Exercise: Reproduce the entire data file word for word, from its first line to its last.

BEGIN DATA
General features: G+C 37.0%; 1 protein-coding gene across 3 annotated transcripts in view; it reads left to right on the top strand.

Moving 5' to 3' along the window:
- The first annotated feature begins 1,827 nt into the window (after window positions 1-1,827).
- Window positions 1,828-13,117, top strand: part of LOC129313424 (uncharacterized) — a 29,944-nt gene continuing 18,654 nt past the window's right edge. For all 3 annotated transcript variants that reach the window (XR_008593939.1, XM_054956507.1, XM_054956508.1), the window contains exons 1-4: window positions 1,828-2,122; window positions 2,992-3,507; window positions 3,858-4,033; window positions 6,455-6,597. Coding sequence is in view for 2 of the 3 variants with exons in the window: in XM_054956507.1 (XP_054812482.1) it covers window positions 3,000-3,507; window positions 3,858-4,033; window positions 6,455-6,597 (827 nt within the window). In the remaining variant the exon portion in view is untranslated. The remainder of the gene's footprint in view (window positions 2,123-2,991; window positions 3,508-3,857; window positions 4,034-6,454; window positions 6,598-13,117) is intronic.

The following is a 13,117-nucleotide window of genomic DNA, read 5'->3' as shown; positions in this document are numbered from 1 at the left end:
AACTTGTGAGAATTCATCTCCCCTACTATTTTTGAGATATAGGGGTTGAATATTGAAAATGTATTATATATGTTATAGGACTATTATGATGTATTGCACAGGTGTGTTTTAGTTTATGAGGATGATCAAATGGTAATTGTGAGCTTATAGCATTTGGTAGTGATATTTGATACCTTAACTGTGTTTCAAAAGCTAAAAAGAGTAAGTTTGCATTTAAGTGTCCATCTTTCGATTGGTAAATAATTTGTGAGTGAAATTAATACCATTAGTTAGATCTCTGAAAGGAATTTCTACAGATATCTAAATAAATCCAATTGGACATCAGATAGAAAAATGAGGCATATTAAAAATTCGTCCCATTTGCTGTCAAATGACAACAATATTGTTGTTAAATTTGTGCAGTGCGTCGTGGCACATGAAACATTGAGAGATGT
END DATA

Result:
General features: G+C 37.0%; 1 protein-coding gene across 3 annotated transcripts in view; it reads left to right on the top strand.

Moving 5' to 3' along the window:
- The first annotated feature begins 1,827 nt into the window (after window positions 1-1,827).
- Window positions 1,828-13,117, top strand: part of LOC129313424 (uncharacterized) — a 29,944-nt gene continuing 18,654 nt past the window's right edge. For all 3 annotated transcript variants that reach the window (XR_008593939.1, XM_054956507.1, XM_054956508.1), the window contains exons 1-4: window positions 1,828-2,122; window positions 2,992-3,507; window positions 3,858-4,033; window positions 6,455-6,597. Coding sequence is in view for 2 of the 3 variants with exons in the window: in XM_054956507.1 (XP_054812482.1) it covers window positions 3,000-3,507; window positions 3,858-4,033; window positions 6,455-6,597 (827 nt within the window). In the remaining variant the exon portion in view is untranslated. The remainder of the gene's footprint in view (window positions 2,123-2,991; window positions 3,508-3,857; window positions 4,034-6,454; window positions 6,598-13,117) is intronic.

The following is a 13,117-nucleotide window of genomic DNA, read 5'->3' as shown; positions in this document are numbered from 1 at the left end:
AACTTGTGAGAATTCATCTCCCCTACTATTTTTGAGATATAGGGGTTGAATATTGAAAATGTATTATATATGTTATAGGACTATTATGATGTATTGCACAGGTGTGTTTTAGTTTATGAGGATGATCAAATGGTAATTGTGAGCTTATAGCATTTGGTAGTGATATTTGATACCTTAACTGTGTTTCAAAAGCTAAAAAGAGTAAGTTTGCATTTAAGTGTCCATCTTTCGATTGGTAAATAATTTGTGAGTGAAATTAATACCATTAGTTAGATCTCTGAAAGGAATTTCTACAGATATCTAAATAAATCCAATTGGACATCAGATAGAAAAATGAGGCATATTAAAAATTCGTCCCATTTGCTGTCAAATGACAACAATATTGTTGTTAAATTTGTGCAGTGCGTCGTGGCACATGAAACATTGAGAGATGT